Review by Mavis Manus

You don’t have to have a huge sweet tooth to enjoy AMELIE, but it will surely help if you do.

Adapted from the 2011 whimsical French film of the same name, AMELIE has been turned into an offbeat, cotton-candy musical by its creative team (Craig Lucas, Daniel Messe and Nathan Tysen), all of whom are experienced Broadway practitioners who know how to please large audiences.

AMELIE comes to the Ahmanson Theatre after its 2015 premiere at Berkley Rep with Phillipa Soo replacing Samantha Barks in the lead role (and with Savvy Crawford playing her as a goldfish-loving child). Soo’s Amelie is shy, lonely and fey, a girl who lives more in her imagination than in life, though she does try and do good by her pals, the raffish denizens of a cartoon-like Parisian neighborhood.
In turn, they try to get her to fall for the suitably odd young man, Nino (Adam Chanler-Berat), whom she met at a train-station photo booth where he was collecting pics for a collage. Romance follows, fitfully but inexorably, with these two misfits finally discovering what adult love is all about.

Both as film and musical, AMELIE is a fairy-tale, one which depends on charm and lightness of touch to succeed. Thanks to Pam MacKinnon’s artful direction, AMELIE flies by on gossamer wings from start to finish, aided by David Zinn’s highly-colored, outrageous set designs and costumes. As for Messe and Tysen’s score, it is a pastiche of styles ranging from rock to parody to ballad, but there is no mistaking its liveliness and appeal, even though few of its tunes could be called memorable. But Soo’s soprano voice was thrilling and she carried the show effortlessly on her shoulders, giving a star-making performance.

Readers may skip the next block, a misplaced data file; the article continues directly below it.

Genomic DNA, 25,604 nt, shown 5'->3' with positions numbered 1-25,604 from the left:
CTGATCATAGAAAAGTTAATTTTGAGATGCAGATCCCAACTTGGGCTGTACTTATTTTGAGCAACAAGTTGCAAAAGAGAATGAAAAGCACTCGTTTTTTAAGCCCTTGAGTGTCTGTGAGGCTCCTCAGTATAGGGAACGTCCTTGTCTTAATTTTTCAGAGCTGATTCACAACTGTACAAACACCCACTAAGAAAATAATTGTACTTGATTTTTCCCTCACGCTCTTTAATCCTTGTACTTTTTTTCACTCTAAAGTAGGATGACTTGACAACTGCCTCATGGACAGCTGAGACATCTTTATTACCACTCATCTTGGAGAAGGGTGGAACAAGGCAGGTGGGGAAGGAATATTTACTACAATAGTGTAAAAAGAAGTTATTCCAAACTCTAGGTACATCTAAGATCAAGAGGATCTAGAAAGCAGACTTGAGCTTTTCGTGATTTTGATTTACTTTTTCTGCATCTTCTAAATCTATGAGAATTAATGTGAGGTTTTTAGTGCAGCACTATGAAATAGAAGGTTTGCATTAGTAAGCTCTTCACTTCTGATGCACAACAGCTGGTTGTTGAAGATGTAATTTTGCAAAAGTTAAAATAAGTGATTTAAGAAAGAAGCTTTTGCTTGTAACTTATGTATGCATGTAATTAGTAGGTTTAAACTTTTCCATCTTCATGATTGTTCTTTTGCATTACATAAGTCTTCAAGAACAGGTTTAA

It remains to be see whether AMELIE will have strong enough legs to succeed on Broadway next year.

(Ahmanson Theatre, 135 N. Grand Ave. 213-972-4400 or visit